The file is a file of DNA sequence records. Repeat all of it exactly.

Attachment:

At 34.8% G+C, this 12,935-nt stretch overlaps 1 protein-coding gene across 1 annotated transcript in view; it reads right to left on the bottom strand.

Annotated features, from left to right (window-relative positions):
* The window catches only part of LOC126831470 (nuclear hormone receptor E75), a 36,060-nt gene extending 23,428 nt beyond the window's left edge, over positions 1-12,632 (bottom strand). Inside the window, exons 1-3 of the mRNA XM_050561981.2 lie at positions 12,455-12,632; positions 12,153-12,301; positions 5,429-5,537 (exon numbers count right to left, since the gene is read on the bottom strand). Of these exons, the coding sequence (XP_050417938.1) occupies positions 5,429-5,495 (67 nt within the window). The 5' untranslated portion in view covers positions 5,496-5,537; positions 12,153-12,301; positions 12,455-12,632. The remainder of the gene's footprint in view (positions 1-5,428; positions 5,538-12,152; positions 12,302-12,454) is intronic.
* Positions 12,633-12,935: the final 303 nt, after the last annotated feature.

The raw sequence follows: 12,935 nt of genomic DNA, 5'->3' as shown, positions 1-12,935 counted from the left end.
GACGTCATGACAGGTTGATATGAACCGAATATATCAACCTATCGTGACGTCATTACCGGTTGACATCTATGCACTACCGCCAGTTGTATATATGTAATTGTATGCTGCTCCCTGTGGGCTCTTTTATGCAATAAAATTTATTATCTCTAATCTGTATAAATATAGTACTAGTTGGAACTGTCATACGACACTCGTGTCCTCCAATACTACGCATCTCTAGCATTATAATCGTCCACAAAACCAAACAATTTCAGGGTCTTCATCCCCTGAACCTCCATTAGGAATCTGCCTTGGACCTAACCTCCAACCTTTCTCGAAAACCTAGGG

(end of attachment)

At 34.8% G+C, this 12,935-nt stretch overlaps 1 protein-coding gene across 1 annotated transcript in view; it reads right to left on the bottom strand.

Annotated features, from left to right (window-relative positions):
* The window catches only part of LOC126831470 (nuclear hormone receptor E75), a 36,060-nt gene extending 23,428 nt beyond the window's left edge, over positions 1-12,632 (bottom strand). Inside the window, exons 1-3 of the mRNA XM_050561981.2 lie at positions 12,455-12,632; positions 12,153-12,301; positions 5,429-5,537 (exon numbers count right to left, since the gene is read on the bottom strand). Of these exons, the coding sequence (XP_050417938.1) occupies positions 5,429-5,495 (67 nt within the window). The 5' untranslated portion in view covers positions 5,496-5,537; positions 12,153-12,301; positions 12,455-12,632. The remainder of the gene's footprint in view (positions 1-5,428; positions 5,538-12,152; positions 12,302-12,454) is intronic.
* Positions 12,633-12,935: the final 303 nt, after the last annotated feature.

The raw sequence follows: 12,935 nt of genomic DNA, 5'->3' as shown, positions 1-12,935 counted from the left end.
GACGTCATGACAGGTTGATATGAACCGAATATATCAACCTATCGTGACGTCATTACCGGTTGACATCTATGCACTACCGCCAGTTGTATATATGTAATTGTATGCTGCTCCCTGTGGGCTCTTTTATGCAATAAAATTTATTATCTCTAATCTGTATAAATATAGTACTAGTTGGAACTGTCATACGACACTCGTGTCCTCCAATACTACGCATCTCTAGCATTATAATCGTCCACAAAACCAAACAATTTCAGGGTCTTCATCCCCTGAACCTCCATTAGGAATCTGCCTTGGACCTAACCTCCAACCTTTCTCGAAAACCTAGGG